The partners have won a £400,000 grant from the Natural Environment Research Council's e-Science initiative and further £350,000 from Oxford e-Science Centre to test and improve the leading climate prediction model, using hundreds of thousands of personal computers.
With climate there are many variables and parameters involved; thus it is needed to run the models over and over again, slightly varying the starting conditions each time, and seeing what the spread of results is at the end. The models simulate the changes occurring in the Earth's atmosphere and oceans every few hours, and because so much data is involved they are usually run on supercomputers taking up a lot of computer time and financial resources. By porting the most advanced one, the Hadley Centre model, onto PC platform, climateprediction.net hopes to harness the idle capacity of the numerous PC around the world.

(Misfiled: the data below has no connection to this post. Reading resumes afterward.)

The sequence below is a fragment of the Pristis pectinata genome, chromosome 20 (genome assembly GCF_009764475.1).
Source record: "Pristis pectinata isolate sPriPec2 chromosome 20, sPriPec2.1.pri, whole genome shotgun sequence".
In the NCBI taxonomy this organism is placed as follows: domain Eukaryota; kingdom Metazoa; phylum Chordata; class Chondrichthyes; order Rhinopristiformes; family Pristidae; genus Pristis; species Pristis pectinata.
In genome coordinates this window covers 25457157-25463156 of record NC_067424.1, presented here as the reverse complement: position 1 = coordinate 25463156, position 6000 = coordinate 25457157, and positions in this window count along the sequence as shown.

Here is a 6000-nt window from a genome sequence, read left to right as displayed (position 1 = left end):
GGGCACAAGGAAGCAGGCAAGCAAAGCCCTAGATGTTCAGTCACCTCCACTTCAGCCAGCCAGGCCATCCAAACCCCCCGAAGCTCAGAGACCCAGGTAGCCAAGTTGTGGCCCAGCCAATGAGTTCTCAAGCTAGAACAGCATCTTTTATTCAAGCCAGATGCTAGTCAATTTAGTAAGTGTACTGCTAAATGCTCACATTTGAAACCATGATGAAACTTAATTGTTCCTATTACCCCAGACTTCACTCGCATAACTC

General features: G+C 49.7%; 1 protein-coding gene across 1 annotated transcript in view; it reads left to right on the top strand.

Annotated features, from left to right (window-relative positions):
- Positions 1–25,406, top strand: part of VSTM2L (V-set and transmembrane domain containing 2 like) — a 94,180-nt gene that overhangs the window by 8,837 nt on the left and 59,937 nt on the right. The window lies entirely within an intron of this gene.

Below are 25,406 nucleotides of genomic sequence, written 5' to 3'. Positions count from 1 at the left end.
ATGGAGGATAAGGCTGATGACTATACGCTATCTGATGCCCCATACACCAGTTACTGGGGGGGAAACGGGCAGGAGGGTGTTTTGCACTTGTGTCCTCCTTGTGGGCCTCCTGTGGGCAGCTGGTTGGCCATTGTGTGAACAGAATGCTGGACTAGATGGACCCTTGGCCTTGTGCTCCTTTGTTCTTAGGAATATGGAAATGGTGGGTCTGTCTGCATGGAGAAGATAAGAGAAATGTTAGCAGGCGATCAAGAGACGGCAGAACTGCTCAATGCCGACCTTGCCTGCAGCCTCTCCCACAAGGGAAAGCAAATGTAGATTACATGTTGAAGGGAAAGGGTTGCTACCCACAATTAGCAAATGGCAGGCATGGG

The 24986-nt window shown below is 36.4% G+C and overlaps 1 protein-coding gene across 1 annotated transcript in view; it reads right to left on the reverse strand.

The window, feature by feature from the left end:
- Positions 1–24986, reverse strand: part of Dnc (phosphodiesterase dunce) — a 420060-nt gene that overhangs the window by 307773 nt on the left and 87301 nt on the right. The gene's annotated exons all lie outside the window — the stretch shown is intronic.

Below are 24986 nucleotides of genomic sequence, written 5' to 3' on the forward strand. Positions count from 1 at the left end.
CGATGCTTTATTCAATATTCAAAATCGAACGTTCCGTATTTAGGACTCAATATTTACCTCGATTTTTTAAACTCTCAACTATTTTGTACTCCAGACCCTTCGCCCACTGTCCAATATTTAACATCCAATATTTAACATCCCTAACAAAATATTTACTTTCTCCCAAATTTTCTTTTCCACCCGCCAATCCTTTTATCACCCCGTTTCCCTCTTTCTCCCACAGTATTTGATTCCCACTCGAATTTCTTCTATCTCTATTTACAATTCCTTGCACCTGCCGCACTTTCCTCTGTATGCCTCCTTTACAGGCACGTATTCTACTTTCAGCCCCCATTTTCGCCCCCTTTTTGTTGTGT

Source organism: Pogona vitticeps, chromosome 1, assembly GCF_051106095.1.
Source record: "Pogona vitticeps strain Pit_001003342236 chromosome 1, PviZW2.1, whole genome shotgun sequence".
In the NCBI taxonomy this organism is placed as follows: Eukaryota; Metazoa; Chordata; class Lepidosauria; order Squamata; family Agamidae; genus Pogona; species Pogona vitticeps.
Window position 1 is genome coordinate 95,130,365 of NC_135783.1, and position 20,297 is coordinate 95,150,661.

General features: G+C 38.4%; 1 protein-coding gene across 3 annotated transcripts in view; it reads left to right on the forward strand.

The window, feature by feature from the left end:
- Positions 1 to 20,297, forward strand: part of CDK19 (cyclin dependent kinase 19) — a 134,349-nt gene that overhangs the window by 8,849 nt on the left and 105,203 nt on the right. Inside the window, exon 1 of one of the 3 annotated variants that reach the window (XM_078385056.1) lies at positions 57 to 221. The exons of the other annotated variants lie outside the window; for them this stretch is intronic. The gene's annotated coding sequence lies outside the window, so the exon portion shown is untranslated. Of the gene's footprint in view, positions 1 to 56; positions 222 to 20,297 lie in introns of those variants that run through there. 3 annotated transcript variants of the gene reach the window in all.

On average it may take up to six months to run one such model. The results will be sent back to us and we will build an enormous database with petabytes - a billion megabytes - of data generated by the aggregated model runs. This database will then be 'mined' to search for shortcomings and anomalies in the model. From the climatology research point of view it is about making the model better, and making the climate predictions more reliable. However, there are enormous opportunities also in the area of advanced web and communication technologies.
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